Why: In a perfect world, Leo’s Tacos Trucks would be as common as Starbucks. This is Mexican soul food, served off a spit, in a way that can turn a simple gas station or car wash into a tiny urban party.

What: Leo’s Tacos Trucks have established a big following in only seven years. The mother ship is located at the Sinclair Station at Venice Boulevard and La Brea Avenue, but the bright yellow trucks show up at five other locations around Los Angeles.

(Chris Erskine / Los Angeles Times)

The reason for such rapid success in a town saturated with tacos? Leo’s has set itself apart with its al pastor: marinated pork propped up on a vertical rotisserie, as the Greeks do for gyros.

  • Family-friendly
  • L.A. County
(Christina House / For The Times)

Why: These urban canals are a developer’s semi-successful dream, a fraction of what was envisioned as a Venice of America. Now lined with captivating residences, the setting remains serene and alluring.

What: The Venice canals opened to huge fanfare on July 4, 1905, in the days when passenger cars were still a novelty. Costumed gondoliers, brought in from Italy, worked the canals.

Twenty years later, many of the canals were filled in to build roads.

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  • Family-friendly
  • Gold Country
(Christopher Reynolds / Los Angeles Times)

Why: Once a booming Gold Rush town just north of Sonora, Columbia is now a 272-acre state park, staffed by rangers and others in period attire. State parks officials say it's their system's largest collection of Gold Rush era buildings, with restaurants, saloons (heavy on the sarsaparilla), various retailers, a museum, a gold-panning operation, two hotels, some cottages, stagecoach rides, plus a Thursday night farmers market from June through September. From September through June, there are plenty of school programs aimed at fourth-graders studying California history.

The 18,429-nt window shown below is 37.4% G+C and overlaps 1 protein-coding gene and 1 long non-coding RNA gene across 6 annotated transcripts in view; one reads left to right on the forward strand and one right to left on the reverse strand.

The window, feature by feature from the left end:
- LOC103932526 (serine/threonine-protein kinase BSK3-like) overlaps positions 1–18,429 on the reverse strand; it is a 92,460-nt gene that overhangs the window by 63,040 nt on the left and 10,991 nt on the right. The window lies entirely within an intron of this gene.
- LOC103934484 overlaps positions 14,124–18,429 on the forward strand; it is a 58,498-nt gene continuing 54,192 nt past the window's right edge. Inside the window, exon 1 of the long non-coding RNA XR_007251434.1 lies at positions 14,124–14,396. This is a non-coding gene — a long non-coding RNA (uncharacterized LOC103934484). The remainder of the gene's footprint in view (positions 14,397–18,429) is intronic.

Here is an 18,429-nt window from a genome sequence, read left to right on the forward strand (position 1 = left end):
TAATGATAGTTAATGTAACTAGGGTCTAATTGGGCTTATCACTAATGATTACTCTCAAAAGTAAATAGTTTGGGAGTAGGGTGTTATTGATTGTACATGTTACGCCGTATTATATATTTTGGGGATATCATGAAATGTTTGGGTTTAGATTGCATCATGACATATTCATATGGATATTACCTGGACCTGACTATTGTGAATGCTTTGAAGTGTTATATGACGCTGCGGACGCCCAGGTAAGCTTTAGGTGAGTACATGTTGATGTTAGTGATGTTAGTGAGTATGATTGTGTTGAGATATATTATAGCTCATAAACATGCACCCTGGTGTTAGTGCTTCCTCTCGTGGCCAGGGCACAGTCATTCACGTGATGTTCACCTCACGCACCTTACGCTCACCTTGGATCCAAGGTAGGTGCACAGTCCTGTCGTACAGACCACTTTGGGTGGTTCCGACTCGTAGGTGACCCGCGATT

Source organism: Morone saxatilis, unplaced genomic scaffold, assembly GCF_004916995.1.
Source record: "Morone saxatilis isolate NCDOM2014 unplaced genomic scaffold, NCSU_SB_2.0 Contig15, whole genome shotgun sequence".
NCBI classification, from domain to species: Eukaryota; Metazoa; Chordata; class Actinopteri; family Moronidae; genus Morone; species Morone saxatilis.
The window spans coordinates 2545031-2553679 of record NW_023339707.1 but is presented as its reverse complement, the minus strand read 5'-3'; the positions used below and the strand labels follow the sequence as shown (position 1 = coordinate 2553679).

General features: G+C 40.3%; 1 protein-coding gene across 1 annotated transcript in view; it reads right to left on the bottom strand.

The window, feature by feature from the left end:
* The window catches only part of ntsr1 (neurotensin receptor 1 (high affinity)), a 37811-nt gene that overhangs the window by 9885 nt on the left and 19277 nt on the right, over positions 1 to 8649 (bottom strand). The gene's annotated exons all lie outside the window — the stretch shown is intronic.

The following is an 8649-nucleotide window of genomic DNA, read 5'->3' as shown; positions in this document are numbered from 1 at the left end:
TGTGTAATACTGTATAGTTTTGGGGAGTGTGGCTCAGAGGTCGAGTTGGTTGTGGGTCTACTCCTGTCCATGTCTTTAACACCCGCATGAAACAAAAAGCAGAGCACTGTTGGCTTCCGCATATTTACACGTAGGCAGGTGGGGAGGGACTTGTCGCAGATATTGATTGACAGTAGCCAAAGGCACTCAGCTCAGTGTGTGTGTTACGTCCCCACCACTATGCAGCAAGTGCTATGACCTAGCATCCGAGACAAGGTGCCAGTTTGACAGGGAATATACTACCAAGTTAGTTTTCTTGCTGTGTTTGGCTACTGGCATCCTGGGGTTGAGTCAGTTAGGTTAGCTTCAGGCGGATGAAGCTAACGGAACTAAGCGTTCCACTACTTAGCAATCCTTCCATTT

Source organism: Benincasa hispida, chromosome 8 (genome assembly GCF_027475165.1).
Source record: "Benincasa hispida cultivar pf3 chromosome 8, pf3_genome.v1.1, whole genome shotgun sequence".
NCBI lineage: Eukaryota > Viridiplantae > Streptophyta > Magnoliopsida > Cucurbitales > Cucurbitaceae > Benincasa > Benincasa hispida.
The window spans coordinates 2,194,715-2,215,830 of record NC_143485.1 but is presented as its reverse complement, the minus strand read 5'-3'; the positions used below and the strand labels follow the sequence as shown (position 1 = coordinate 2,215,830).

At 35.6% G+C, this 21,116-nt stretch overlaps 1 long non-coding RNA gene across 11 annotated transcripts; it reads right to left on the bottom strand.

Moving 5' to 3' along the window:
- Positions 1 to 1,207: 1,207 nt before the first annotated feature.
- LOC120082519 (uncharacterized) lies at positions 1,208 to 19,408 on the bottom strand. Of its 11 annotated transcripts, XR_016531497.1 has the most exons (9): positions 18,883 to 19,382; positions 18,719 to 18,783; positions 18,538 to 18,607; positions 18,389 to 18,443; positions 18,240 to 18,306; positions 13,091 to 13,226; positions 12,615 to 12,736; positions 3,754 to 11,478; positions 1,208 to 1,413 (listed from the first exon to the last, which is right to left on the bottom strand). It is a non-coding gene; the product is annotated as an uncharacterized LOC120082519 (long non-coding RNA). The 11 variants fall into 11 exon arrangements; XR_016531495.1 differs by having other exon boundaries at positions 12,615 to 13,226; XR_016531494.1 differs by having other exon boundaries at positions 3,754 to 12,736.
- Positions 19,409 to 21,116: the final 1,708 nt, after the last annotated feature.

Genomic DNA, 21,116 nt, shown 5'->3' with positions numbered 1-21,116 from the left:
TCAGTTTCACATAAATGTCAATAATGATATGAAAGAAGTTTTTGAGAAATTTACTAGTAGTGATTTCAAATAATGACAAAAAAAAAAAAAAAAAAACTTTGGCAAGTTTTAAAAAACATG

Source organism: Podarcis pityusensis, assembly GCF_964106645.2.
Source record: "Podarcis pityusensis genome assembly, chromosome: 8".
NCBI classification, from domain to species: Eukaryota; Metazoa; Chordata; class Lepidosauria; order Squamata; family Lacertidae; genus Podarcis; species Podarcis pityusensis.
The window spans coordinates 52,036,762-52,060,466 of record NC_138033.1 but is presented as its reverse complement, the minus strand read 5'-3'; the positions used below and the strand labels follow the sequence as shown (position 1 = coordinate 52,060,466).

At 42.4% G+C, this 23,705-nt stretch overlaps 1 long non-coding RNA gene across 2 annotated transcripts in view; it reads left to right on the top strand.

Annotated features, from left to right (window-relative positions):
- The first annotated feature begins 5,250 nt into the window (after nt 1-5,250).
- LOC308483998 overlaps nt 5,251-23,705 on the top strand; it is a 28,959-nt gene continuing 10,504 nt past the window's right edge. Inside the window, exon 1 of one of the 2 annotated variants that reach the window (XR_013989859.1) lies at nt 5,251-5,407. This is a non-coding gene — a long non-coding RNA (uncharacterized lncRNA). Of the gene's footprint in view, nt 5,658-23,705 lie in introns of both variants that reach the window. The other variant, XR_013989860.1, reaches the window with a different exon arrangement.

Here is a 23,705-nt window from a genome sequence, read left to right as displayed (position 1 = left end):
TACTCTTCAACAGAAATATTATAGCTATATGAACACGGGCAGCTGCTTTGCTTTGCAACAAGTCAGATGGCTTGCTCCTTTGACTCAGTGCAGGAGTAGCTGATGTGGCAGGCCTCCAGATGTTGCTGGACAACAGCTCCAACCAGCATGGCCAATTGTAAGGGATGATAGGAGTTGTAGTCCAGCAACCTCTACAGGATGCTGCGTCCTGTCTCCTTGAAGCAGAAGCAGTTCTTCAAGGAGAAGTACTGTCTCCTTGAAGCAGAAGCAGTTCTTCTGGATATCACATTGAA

What: The town was born in 1850 when prospectors found gold. By 1860, its best days as a source of gold were over. By the 1930s, it was on the brink of collapse. The state stepped in to acquire land and make Columbia a park in 1945. It's just off Highway 49, the main thoroughfare of gold country. Most of Columbia's businesses are open 10 a.m. to 5 p.m. year-round.

I happened to arrive around 9 a.m., which meant I got to watch the denizens of Columbia arrive by car, stash their vehicles out of sight, then emerge in their historic garb to welcome another 1850s day.

  • Family-friendly
  • Central Valley
(Schat's)

Why: Erick Schat’s Bakkery in Bishop is California’s bread basket. About four hours from Los Angeles, the old Dutch bakery is a must-stop on the half-day ride into the Eastern Sierra. A travel touchstone for generations, Schat’s famed sheepherder bread was developed in 1938 to please Basque farmers who missed the bread of their homeland. Almost 80 years later, stopping for a loaf of the hand-shaped bread remains a California tradition. Oh, and don’t forget the chocolate macarons.

What: Schat’s big bakery is the focal point of a Main Street that features no-frills bars and fishing tackle shops. The bakery/deli offers sandwiches and pastries for the road for travelers heading to Mammoth Lakes or Yosemite. A beautiful city park across the street allows for impromptu picnics and a chance to stretch your legs.